pal church officiated. Friends both
from this city and away gathered to
pay a last respect to the beloved
young woman and the service was
very impressive. llnterment was
made In the Enid cemetery at 4:30.
Oyt'ALlZATION HOARD TO
HOLD HEARING HERE JULY II.
County Assessor Stuurd Is in re-
ceipt of a letter from State Auditor
Leo Meyers announcing the date of
lie hearing in Garfield county for
the purpose of equalizing valuations
of different classes of property for
this year. The date for, this county
Is July 9th.
Choice, clean, healthy Beans are
the only kind used in THE ALTON
GOODS Pork & Beans. Try then
Fourth of Juty at Lakewood Park
Citizens of Enid and Surrounding Country will celebrate
the 4th of July at Lakewood Park,
There will be Band Concerts, Dancing afternoon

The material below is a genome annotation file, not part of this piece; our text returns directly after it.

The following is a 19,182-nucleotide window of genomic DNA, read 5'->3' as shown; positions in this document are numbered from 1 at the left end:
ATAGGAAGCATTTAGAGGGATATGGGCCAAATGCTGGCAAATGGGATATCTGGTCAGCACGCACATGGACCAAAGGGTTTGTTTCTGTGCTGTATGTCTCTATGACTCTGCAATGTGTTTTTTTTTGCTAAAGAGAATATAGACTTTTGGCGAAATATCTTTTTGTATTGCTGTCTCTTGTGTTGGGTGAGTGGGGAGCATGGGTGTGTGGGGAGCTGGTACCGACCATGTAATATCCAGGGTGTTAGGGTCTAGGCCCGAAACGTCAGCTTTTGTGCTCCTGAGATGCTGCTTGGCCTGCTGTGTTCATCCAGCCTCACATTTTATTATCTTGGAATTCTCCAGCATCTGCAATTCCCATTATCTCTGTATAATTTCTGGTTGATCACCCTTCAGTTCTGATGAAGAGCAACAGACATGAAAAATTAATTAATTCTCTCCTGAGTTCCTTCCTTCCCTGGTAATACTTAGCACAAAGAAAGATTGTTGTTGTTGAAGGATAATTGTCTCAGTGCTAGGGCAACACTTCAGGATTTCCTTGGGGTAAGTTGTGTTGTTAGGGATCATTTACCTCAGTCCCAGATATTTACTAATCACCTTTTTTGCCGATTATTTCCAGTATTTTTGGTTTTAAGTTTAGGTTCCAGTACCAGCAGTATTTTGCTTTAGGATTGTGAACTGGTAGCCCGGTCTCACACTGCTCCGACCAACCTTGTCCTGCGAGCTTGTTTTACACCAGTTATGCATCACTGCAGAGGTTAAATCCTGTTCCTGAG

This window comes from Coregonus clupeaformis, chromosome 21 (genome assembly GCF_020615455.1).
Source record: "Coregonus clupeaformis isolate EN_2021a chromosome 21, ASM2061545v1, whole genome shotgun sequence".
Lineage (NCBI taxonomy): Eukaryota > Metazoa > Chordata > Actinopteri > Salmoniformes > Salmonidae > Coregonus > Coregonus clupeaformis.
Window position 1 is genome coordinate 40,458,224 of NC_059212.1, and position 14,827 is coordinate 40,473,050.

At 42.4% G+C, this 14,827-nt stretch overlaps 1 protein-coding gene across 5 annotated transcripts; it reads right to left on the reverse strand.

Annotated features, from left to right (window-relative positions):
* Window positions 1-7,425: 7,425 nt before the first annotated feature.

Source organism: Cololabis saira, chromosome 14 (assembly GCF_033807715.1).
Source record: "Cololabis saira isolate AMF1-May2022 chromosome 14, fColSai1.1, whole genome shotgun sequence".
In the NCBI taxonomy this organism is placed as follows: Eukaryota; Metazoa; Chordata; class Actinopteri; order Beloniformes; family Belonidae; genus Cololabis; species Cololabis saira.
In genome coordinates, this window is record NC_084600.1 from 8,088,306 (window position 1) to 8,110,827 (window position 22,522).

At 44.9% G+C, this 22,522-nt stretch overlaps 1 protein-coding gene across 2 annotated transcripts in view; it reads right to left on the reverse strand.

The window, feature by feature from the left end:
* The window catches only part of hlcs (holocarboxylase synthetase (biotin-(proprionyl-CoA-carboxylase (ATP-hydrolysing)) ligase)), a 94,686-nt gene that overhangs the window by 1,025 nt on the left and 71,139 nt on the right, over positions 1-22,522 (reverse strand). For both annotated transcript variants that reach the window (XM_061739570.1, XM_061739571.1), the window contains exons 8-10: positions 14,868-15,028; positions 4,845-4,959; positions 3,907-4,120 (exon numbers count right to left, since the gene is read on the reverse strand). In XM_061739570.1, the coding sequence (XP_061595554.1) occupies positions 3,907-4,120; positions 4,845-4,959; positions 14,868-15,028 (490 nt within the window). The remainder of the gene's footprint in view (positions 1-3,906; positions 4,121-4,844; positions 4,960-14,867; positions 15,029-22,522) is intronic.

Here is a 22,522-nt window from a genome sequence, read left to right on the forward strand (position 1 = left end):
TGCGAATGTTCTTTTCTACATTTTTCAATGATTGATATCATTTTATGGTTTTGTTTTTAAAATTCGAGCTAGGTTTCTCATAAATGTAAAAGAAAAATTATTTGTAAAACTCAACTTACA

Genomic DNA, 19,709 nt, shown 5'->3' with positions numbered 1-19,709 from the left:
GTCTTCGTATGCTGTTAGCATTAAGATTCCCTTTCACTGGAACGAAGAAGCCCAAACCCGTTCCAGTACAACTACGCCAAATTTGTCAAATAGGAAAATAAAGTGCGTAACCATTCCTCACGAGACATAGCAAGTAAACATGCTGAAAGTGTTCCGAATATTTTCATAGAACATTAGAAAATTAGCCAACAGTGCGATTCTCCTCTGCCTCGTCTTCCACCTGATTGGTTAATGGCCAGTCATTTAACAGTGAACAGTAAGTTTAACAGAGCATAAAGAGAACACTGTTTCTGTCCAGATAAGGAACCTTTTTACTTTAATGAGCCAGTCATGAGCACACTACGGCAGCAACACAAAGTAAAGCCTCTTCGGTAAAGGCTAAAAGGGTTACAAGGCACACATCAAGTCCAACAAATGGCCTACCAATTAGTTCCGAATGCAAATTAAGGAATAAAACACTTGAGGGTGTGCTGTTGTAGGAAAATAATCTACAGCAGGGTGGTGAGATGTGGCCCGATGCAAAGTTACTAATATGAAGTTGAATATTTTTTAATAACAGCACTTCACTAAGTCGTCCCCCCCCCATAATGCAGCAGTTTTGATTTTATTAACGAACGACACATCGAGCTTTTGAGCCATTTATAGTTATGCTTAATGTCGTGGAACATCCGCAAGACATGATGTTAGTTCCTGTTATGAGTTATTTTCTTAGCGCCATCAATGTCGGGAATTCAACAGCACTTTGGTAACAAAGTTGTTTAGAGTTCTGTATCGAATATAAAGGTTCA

and evenings, Jumping, Polevaulting and other
A Display of FireWorks in the Evening.
Bring your Baskets and spend the day in the nicest
Park in Oklahoma and plenty of the best water.
Geo. R. Reinhardt
Basement Oxford Hotel
Residence Phone, Blick 714
By a graduate of Teacher's Course
of Milllkin Conservatory of Muslo
MlSS FtRNE WILUAMS
For Terms Hhone 802 or call at
415 West Pine.
(Continued from page 1.)
exceeding Its power when a tariff
I01 protection is levied ahu that
tariff for revenue only is just.
. he Republican tariff measures are
declared to be responsible for the
high .- st of 11 viue and the unequal
distrltution of wealth. Farmers
and laboring men are/ the ch el
euflercrs !|. d> a high tariff, asserts
ti e plank.
In speaking of trusts a vlgorciis
enforcement of the pres ent anti-
trust laws is urged while legisla-
tion to make it impossible for any
private monolopy to exist in the
United States is promised.
The protection of the national
unllorin is urged in a paragraph
that says, "We recommend to tb?
s everal states the legislation of
a law making It an offense for the
proprietors of places of public